An article about the deployment of email and other electronic services via kiosks in prisons in Singapore. The problem with the use of kiosks is that you create the same access, prisoner movement, and queuing issues that currently exist with prison payphones. The meshDETECT secure prison cell phone is a much more efficient and cost effective means to deploy and deliver electronic content to detainees.
Corresponding with family members electronically, instead of using pen and paper, could soon become a reality for prison inmates here.
Over the next few years, the prison authorities are exploring the option of allowing inmates to type out their letters, which will then be sent by the prison staff to the intended recipients via an electronic portal – as part of its plans to move with the times and tap on technology to enhance the rehabilitation process for the inmates.
Singapore Prison Service Senior Assistant Director (Technology) Kuai Ser Leng said: “I tell the staff … I don’t even write letters anymore – when is the last time you wrote letters with pen and paper?
“Almost consistently, they tell me the same answer (that) they can’t remember the last time they wrote a letter. We email, we use SMS, we use Whatsapp these days.”
Apart from allowing inmates to go paperless while corresponding with the world outside, the prison authorities are also exploring ideas such as giving the inmates access to e-books and e-learning opportunities.
Currently, family members of inmates can book visits online. One project that has already been successfully piloted is the use of self-service kiosks, via which prisoners can submit their requests such as longer visiting time and a change in diet. Previously, inmates convey their requests verbally to their prison supervisors.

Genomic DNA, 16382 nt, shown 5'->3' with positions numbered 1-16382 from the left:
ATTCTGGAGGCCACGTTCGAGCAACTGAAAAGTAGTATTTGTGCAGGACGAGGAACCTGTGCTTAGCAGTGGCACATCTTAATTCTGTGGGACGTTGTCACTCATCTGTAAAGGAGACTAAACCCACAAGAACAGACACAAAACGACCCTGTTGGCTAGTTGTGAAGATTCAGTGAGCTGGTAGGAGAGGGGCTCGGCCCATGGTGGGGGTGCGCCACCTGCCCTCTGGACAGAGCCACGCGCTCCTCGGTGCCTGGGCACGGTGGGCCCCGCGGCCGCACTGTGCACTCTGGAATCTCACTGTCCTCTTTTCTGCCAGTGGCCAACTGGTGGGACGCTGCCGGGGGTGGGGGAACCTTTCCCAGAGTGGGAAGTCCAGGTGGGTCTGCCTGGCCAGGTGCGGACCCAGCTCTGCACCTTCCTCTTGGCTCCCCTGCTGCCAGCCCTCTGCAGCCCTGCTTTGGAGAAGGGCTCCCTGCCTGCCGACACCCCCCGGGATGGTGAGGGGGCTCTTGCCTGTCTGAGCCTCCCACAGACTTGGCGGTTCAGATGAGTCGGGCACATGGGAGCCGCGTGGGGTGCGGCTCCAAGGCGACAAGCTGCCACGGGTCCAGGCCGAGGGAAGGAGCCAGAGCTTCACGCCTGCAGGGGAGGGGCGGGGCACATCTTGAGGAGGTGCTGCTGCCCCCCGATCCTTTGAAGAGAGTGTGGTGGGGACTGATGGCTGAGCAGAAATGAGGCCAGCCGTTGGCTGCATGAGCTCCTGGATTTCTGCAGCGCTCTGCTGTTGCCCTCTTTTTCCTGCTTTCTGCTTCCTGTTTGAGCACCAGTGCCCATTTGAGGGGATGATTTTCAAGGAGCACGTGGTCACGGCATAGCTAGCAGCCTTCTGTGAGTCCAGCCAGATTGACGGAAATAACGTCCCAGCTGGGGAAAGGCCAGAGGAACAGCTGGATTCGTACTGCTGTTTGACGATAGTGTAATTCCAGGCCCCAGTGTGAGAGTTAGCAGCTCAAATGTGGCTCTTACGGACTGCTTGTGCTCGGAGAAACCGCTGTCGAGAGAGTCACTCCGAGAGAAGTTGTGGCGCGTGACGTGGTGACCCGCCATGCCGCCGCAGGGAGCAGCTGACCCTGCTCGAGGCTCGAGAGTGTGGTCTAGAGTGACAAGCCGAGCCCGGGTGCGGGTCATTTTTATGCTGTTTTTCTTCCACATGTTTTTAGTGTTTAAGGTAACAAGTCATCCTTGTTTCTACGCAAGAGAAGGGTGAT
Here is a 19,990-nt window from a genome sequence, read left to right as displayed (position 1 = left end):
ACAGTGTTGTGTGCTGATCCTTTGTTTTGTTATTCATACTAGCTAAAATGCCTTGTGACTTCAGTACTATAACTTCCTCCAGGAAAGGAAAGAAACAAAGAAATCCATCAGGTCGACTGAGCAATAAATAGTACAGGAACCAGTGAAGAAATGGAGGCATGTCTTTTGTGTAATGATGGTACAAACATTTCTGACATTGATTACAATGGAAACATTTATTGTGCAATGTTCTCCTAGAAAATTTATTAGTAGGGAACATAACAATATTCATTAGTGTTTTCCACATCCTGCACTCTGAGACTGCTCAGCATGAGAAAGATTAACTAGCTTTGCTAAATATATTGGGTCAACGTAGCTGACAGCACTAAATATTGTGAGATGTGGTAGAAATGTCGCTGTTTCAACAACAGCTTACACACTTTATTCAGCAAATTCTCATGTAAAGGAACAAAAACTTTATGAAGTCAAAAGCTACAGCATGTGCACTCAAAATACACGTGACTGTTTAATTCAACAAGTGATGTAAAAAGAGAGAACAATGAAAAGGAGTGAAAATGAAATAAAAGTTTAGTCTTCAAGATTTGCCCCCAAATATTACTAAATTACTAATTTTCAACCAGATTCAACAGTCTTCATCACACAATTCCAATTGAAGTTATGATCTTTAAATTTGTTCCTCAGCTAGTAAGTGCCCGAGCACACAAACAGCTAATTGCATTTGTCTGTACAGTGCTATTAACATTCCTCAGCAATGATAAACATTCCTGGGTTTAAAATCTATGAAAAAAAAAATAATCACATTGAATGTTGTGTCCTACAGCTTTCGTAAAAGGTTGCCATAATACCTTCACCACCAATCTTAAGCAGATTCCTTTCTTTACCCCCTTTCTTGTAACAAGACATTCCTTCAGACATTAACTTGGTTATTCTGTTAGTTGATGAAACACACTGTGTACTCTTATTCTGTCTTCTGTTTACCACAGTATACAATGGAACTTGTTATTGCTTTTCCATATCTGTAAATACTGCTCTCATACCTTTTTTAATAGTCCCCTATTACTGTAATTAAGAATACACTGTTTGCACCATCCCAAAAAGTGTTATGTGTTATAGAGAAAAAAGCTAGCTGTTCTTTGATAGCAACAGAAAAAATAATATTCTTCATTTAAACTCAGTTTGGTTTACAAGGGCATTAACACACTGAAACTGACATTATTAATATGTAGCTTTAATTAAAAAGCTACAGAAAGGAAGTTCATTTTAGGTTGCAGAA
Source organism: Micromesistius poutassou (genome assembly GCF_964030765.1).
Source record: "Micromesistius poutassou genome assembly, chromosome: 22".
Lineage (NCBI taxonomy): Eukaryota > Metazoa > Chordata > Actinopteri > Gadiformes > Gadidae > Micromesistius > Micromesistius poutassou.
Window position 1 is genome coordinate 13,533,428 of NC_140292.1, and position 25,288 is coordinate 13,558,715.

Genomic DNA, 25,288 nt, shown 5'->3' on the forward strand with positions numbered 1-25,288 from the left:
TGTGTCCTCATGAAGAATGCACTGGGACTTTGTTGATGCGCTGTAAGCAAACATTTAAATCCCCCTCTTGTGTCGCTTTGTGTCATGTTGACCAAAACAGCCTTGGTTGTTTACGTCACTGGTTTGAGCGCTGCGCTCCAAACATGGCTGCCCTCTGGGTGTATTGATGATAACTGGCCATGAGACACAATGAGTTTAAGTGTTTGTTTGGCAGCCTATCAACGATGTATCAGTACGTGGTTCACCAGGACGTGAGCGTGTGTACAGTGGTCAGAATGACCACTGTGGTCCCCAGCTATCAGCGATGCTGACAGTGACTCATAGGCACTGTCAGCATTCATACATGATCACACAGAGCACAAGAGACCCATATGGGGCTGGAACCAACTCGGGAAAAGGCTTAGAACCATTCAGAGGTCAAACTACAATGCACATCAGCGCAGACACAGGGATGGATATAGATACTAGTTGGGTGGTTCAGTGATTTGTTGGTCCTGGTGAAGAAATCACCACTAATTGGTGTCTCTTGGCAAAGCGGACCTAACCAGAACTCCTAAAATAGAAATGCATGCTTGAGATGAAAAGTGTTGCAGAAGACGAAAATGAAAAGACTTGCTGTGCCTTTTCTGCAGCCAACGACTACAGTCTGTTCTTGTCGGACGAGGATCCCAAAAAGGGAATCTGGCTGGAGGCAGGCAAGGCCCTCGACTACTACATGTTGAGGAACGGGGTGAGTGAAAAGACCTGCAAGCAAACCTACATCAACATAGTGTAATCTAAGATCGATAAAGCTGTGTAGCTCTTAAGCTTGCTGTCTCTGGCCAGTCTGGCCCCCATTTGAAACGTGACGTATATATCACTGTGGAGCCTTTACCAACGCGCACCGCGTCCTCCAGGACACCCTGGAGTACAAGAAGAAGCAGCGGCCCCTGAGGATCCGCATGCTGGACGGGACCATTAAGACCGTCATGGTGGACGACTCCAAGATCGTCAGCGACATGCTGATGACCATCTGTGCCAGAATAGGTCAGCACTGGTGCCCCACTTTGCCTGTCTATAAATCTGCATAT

The inmates can also use the kiosks to track the status of their requests or check the availability of new courses.
To build rapport between prison officers and the inmates, a mobile device is also available for the officers to, for instance, access instantly the bio-data of an inmate instead of having to check it on the computer in the office.
On the device, Senior Prison Officer Roy Phang said: “It allows us to find out more about the inmates immediately as they could be new admissions. We are also able to key in observations at the point where we observe certain behavioural changes in the inmates.”
Mr Kuai told TODAY that there are plans to increase the features of the self-service kiosks, including allowing inmates to check on their privileges.
The prison authorities saw the use of the kiosks as an opportunity for inmates to familiarise themselves with technology – which would also help them assimilate back into society upon their release.
Singapore After-Care Association Director Prem Kumar welcomed the adoption of technology in the prisons.
Not only does it increase efficiency, it also empowers the inmates, Mr Kumar said. “As long there is an effort to outreach and empower those who are not tech savvy, that will be ideal.”
The prison authorities are also tapping on technology to improve the security of the premises.
Currently, there are thousands of surveillance cameras installed at Changi Prison Complex. The authorities are studying the use of video content analysis to detect abnormal behaviour exhibited by the inmates by incorporating video intelligence into the existing surveillance system.
They are also looking to use audio analytics to act as ears on the ground to detect aggressive voices. This could provide early warning to the staff for appropriate intervention.
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